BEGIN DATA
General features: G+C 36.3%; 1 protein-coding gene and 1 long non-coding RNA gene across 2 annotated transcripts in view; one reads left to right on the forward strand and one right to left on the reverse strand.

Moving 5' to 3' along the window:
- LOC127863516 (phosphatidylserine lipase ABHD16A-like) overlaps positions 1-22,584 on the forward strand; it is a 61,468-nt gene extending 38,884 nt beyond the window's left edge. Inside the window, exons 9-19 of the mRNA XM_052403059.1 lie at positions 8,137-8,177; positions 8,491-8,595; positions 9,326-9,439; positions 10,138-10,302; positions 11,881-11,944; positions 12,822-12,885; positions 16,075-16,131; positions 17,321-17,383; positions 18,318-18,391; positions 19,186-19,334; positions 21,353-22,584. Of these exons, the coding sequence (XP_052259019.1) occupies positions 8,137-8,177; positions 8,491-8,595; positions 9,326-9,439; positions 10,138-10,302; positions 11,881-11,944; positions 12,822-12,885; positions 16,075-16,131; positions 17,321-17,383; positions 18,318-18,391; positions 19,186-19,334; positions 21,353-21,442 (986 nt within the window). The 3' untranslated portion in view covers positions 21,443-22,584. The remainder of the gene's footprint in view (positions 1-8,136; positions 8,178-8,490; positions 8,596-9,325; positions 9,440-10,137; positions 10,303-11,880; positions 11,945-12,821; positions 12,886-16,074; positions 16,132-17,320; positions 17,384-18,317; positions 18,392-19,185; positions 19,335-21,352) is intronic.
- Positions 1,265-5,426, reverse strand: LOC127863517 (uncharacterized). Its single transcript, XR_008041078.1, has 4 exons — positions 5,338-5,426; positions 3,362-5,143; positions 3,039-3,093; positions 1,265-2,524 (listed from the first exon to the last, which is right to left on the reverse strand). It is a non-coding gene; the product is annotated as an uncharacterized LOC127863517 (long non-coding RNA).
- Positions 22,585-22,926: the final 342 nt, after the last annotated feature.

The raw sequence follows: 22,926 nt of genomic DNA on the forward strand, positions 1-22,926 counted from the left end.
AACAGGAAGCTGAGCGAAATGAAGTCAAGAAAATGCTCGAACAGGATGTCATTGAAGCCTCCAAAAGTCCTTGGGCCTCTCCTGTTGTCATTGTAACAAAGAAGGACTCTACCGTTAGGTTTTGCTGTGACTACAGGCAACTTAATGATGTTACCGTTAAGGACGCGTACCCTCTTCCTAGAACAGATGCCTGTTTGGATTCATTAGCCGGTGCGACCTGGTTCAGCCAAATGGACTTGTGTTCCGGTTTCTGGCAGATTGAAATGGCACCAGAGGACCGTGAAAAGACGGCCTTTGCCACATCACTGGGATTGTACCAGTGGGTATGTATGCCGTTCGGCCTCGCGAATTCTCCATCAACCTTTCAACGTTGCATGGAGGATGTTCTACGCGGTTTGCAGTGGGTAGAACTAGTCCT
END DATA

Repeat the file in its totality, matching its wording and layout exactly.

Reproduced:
General features: G+C 36.3%; 1 protein-coding gene and 1 long non-coding RNA gene across 2 annotated transcripts in view; one reads left to right on the forward strand and one right to left on the reverse strand.

Moving 5' to 3' along the window:
- LOC127863516 (phosphatidylserine lipase ABHD16A-like) overlaps positions 1-22,584 on the forward strand; it is a 61,468-nt gene extending 38,884 nt beyond the window's left edge. Inside the window, exons 9-19 of the mRNA XM_052403059.1 lie at positions 8,137-8,177; positions 8,491-8,595; positions 9,326-9,439; positions 10,138-10,302; positions 11,881-11,944; positions 12,822-12,885; positions 16,075-16,131; positions 17,321-17,383; positions 18,318-18,391; positions 19,186-19,334; positions 21,353-22,584. Of these exons, the coding sequence (XP_052259019.1) occupies positions 8,137-8,177; positions 8,491-8,595; positions 9,326-9,439; positions 10,138-10,302; positions 11,881-11,944; positions 12,822-12,885; positions 16,075-16,131; positions 17,321-17,383; positions 18,318-18,391; positions 19,186-19,334; positions 21,353-21,442 (986 nt within the window). The 3' untranslated portion in view covers positions 21,443-22,584. The remainder of the gene's footprint in view (positions 1-8,136; positions 8,178-8,490; positions 8,596-9,325; positions 9,440-10,137; positions 10,303-11,880; positions 11,945-12,821; positions 12,886-16,074; positions 16,132-17,320; positions 17,384-18,317; positions 18,392-19,185; positions 19,335-21,352) is intronic.
- Positions 1,265-5,426, reverse strand: LOC127863517 (uncharacterized). Its single transcript, XR_008041078.1, has 4 exons — positions 5,338-5,426; positions 3,362-5,143; positions 3,039-3,093; positions 1,265-2,524 (listed from the first exon to the last, which is right to left on the reverse strand). It is a non-coding gene; the product is annotated as an uncharacterized LOC127863517 (long non-coding RNA).
- Positions 22,585-22,926: the final 342 nt, after the last annotated feature.

The raw sequence follows: 22,926 nt of genomic DNA on the forward strand, positions 1-22,926 counted from the left end.
AACAGGAAGCTGAGCGAAATGAAGTCAAGAAAATGCTCGAACAGGATGTCATTGAAGCCTCCAAAAGTCCTTGGGCCTCTCCTGTTGTCATTGTAACAAAGAAGGACTCTACCGTTAGGTTTTGCTGTGACTACAGGCAACTTAATGATGTTACCGTTAAGGACGCGTACCCTCTTCCTAGAACAGATGCCTGTTTGGATTCATTAGCCGGTGCGACCTGGTTCAGCCAAATGGACTTGTGTTCCGGTTTCTGGCAGATTGAAATGGCACCAGAGGACCGTGAAAAGACGGCCTTTGCCACATCACTGGGATTGTACCAGTGGGTATGTATGCCGTTCGGCCTCGCGAATTCTCCATCAACCTTTCAACGTTGCATGGAGGATGTTCTACGCGGTTTGCAGTGGGTAGAACTAGTCCT